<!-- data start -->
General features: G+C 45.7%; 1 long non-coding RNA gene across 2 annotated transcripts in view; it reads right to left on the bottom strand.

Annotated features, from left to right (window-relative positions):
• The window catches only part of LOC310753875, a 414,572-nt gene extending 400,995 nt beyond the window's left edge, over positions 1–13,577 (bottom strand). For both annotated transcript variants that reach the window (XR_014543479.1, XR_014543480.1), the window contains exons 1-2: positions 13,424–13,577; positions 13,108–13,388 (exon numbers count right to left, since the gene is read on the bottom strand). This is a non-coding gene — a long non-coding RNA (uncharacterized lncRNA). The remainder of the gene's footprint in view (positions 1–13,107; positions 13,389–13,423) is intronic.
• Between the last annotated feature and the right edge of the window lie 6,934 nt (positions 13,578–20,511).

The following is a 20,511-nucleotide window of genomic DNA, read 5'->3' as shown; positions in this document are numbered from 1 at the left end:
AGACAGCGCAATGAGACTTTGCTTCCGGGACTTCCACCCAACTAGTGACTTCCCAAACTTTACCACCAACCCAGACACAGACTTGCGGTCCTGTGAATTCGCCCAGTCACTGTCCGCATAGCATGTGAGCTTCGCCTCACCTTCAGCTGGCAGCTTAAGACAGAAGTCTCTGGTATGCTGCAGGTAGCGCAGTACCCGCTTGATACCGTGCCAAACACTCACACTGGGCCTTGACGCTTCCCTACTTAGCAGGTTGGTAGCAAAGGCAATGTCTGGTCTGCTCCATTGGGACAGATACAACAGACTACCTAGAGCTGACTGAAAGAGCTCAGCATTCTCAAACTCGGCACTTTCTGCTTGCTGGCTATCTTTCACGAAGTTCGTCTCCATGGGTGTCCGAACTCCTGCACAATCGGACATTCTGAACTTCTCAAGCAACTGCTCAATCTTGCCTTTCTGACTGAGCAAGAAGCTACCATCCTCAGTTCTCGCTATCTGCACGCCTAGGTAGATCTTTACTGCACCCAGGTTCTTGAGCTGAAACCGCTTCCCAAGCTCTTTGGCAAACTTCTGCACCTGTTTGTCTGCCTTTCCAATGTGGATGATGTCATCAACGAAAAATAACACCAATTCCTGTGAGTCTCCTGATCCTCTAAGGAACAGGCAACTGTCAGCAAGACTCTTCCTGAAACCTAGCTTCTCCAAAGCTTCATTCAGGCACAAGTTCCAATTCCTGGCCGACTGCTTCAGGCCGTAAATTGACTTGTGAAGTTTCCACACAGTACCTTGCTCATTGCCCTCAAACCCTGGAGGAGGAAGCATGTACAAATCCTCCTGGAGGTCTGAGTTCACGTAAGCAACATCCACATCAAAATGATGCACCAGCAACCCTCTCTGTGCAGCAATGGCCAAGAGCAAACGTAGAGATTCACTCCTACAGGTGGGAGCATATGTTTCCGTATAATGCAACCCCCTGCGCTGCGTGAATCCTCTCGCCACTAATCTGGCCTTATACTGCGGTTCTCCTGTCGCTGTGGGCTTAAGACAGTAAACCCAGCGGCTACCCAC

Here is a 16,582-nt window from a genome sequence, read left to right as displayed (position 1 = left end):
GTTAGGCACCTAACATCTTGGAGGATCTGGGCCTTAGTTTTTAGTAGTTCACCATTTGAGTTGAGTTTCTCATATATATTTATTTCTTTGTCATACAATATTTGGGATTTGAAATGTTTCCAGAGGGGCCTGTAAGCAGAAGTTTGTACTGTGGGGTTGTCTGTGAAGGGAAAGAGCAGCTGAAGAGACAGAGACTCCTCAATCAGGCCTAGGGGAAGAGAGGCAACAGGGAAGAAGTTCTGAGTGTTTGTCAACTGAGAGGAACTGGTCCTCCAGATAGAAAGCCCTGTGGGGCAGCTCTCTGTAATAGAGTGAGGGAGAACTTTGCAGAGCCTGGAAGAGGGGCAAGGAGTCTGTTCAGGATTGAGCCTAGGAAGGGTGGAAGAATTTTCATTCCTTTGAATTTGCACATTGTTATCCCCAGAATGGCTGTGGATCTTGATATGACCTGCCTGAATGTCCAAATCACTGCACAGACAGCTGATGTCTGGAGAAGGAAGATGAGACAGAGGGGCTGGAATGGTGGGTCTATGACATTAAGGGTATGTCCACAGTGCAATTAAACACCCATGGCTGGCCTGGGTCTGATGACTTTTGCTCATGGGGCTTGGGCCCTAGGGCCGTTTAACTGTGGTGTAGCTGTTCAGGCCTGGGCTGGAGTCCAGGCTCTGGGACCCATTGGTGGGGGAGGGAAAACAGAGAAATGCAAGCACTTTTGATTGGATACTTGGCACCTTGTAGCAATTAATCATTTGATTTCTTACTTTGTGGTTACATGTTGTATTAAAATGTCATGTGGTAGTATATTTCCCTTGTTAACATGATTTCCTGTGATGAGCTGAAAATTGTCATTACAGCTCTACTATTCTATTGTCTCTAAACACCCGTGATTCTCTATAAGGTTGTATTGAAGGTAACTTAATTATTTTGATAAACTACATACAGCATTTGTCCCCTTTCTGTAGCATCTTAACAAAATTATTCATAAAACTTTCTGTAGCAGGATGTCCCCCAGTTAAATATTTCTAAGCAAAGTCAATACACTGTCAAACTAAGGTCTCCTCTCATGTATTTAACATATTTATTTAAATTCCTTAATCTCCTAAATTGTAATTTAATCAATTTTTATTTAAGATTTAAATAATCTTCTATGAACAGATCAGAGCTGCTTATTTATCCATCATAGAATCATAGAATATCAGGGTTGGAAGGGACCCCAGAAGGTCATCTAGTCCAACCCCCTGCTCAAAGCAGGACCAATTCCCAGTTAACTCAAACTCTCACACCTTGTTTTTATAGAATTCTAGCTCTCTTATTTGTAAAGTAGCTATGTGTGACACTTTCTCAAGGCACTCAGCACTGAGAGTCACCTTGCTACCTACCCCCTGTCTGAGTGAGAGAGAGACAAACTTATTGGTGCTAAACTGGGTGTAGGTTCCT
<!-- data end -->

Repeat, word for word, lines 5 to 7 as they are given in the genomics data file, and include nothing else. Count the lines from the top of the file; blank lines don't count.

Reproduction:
The following is a 20,511-nucleotide window of genomic DNA, read 5'->3' as shown; positions in this document are numbered from 1 at the left end:
AGACAGCGCAATGAGACTTTGCTTCCGGGACTTCCACCCAACTAGTGACTTCCCAAACTTTACCACCAACCCAGACACAGACTTGCGGTCCTGTGAATTCGCCCAGTCACTGTCCGCATAGCATGTGAGCTTCGCCTCACCTTCAGCTGGCAGCTTAAGACAGAAGTCTCTGGTATGCTGCAGGTAGCGCAGTACCCGCTTGATACCGTGCCAAACACTCACACTGGGCCTTGACGCTTCCCTACTTAGCAGGTTGGTAGCAAAGGCAATGTCTGGTCTGCTCCATTGGGACAGATACAACAGACTACCTAGAGCTGACTGAAAGAGCTCAGCATTCTCAAACTCGGCACTTTCTGCTTGCTGGCTATCTTTCACGAAGTTCGTCTCCATGGGTGTCCGAACTCCTGCACAATCGGACATTCTGAACTTCTCAAGCAACTGCTCAATCTTGCCTTTCTGACTGAGCAAGAAGCTACCATCCTCAGTTCTCGCTATCTGCACGCCTAGGTAGATCTTTACTGCACCCAGGTTCTTGAGCTGAAACCGCTTCCCAAGCTCTTTGGCAAACTTCTGCACCTGTTTGTCTGCCTTTCCAATGTGGATGATGTCATCAACGAAAAATAACACCAATTCCTGTGAGTCTCCTGATCCTCTAAGGAACAGGCAACTGTCAGCAAGACTCTTCCTGAAACCTAGCTTCTCCAAAGCTTCATTCAGGCACAAGTTCCAATTCCTGGCCGACTGCTTCAGGCCGTAAATTGACTTGTGAAGTTTCCACACAGTACCTTGCTCATTGCCCTCAAACCCTGGAGGAGGAAGCATGTACAAATCCTCCTGGAGGTCTGAGTTCACGTAAGCAACATCCACATCAAAATGATGCACCAGCAACCCTCTCTGTGCAGCAATGGCCAAGAGCAAACGTAGAGATTCACTCCTACAGGTGGGAGCATATGTTTCCGTATAATGCAACCCCCTGCGCTGCGTGAATCCTCTCGCCACTAATCTGGCCTTATACTGCGGTTCTCCTGTCGCTGTGGGCTTAAGACAGTAAACCCAGCGGCTACCCAC

Here is a 16,582-nt window from a genome sequence, read left to right as displayed (position 1 = left end):